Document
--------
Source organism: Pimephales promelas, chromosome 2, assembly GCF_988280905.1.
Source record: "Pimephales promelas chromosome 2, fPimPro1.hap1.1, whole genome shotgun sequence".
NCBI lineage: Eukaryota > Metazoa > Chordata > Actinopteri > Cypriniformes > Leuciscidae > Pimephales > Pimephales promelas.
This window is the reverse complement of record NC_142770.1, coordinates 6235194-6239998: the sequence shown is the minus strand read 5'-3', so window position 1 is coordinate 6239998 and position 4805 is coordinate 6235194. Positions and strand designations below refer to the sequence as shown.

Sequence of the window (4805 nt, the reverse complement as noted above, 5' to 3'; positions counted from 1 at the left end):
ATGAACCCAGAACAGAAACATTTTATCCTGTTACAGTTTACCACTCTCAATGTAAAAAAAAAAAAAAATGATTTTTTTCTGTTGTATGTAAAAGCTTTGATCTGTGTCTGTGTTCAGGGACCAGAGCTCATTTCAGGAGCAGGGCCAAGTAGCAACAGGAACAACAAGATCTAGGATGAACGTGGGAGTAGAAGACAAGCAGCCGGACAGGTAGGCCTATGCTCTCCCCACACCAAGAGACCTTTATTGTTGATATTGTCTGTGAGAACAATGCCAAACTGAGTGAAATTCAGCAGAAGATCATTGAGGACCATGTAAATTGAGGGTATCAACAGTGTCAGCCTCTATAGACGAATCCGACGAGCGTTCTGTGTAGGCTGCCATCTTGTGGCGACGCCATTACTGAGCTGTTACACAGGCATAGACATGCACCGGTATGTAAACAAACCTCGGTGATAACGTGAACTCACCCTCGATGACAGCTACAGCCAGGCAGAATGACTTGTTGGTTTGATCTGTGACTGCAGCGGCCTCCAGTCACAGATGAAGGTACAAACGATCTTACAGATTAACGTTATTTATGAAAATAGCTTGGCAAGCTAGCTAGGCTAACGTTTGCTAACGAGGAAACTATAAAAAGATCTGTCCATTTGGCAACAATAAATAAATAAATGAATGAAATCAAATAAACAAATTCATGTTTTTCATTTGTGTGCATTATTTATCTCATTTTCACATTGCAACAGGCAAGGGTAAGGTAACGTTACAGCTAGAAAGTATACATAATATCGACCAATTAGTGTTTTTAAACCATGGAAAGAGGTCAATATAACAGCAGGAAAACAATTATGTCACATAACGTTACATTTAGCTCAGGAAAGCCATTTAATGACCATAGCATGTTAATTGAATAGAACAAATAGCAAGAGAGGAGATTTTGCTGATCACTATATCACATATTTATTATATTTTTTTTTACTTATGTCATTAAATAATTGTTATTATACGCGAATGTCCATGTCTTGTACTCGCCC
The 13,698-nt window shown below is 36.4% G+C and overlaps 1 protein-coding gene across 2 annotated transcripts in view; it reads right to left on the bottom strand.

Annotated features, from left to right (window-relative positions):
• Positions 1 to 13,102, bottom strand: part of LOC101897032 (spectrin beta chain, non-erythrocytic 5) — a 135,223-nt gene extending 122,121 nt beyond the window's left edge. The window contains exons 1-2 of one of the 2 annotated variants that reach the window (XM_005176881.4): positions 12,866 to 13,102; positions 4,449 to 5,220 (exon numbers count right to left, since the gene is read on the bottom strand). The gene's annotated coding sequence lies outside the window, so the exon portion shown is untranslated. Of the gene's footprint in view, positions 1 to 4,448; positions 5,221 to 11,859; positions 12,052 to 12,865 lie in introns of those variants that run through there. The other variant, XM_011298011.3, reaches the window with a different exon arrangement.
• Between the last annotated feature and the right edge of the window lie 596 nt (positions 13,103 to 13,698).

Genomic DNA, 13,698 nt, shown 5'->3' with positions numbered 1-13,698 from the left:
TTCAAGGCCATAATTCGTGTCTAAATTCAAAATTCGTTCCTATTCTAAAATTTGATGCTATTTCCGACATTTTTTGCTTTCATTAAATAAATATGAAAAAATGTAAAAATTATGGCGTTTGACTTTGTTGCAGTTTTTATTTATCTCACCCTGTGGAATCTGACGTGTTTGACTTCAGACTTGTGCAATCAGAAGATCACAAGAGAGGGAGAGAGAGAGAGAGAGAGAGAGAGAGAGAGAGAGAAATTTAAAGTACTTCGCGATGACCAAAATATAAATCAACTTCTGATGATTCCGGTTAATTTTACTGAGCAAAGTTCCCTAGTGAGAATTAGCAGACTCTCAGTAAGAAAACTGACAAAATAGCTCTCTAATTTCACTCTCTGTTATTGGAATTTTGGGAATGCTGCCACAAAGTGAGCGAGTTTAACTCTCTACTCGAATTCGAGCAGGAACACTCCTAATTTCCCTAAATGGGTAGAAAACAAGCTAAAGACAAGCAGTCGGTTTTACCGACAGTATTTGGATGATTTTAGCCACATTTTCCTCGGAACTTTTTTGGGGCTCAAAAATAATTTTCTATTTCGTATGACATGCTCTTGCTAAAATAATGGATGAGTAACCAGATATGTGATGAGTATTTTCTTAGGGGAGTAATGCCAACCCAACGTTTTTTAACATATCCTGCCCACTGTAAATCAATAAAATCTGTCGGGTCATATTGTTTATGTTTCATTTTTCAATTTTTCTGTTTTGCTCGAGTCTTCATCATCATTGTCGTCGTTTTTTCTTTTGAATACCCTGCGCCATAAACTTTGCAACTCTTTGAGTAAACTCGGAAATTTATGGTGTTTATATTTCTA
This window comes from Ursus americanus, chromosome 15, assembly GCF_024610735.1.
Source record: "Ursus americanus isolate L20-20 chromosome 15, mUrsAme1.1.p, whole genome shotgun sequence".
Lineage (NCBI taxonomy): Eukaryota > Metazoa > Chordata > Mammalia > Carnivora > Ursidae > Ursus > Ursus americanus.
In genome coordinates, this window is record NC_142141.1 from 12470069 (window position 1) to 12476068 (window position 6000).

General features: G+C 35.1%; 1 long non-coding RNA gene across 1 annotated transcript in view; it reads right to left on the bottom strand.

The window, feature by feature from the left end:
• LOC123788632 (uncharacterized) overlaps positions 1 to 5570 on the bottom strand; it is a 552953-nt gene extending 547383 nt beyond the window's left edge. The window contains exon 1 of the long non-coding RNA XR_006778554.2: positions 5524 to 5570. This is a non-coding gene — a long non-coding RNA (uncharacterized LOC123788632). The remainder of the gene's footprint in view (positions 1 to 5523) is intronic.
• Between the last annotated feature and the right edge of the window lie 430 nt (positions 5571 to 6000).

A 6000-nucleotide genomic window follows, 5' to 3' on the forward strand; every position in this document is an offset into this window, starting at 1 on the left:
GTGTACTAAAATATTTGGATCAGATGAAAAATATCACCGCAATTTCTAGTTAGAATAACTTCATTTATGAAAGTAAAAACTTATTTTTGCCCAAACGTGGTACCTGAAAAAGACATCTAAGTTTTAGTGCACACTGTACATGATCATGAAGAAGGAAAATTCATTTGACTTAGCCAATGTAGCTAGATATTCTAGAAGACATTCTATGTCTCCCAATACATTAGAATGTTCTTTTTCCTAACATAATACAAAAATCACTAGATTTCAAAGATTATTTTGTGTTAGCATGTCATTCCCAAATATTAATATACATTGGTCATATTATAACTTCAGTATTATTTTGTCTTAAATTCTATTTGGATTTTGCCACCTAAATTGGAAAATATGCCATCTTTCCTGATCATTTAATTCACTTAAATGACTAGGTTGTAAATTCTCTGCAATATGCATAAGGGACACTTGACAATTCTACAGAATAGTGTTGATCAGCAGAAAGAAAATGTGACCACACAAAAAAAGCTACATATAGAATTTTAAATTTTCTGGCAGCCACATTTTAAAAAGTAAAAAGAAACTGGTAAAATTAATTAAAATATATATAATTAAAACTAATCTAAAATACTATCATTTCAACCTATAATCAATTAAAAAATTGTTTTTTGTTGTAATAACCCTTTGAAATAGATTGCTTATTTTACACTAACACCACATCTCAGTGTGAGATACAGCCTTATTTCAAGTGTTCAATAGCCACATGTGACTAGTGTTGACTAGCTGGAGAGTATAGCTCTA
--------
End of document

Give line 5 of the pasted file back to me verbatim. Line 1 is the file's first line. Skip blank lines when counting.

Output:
Sequence of the window (4805 nt, the reverse complement as noted above, 5' to 3'; positions counted from 1 at the left end):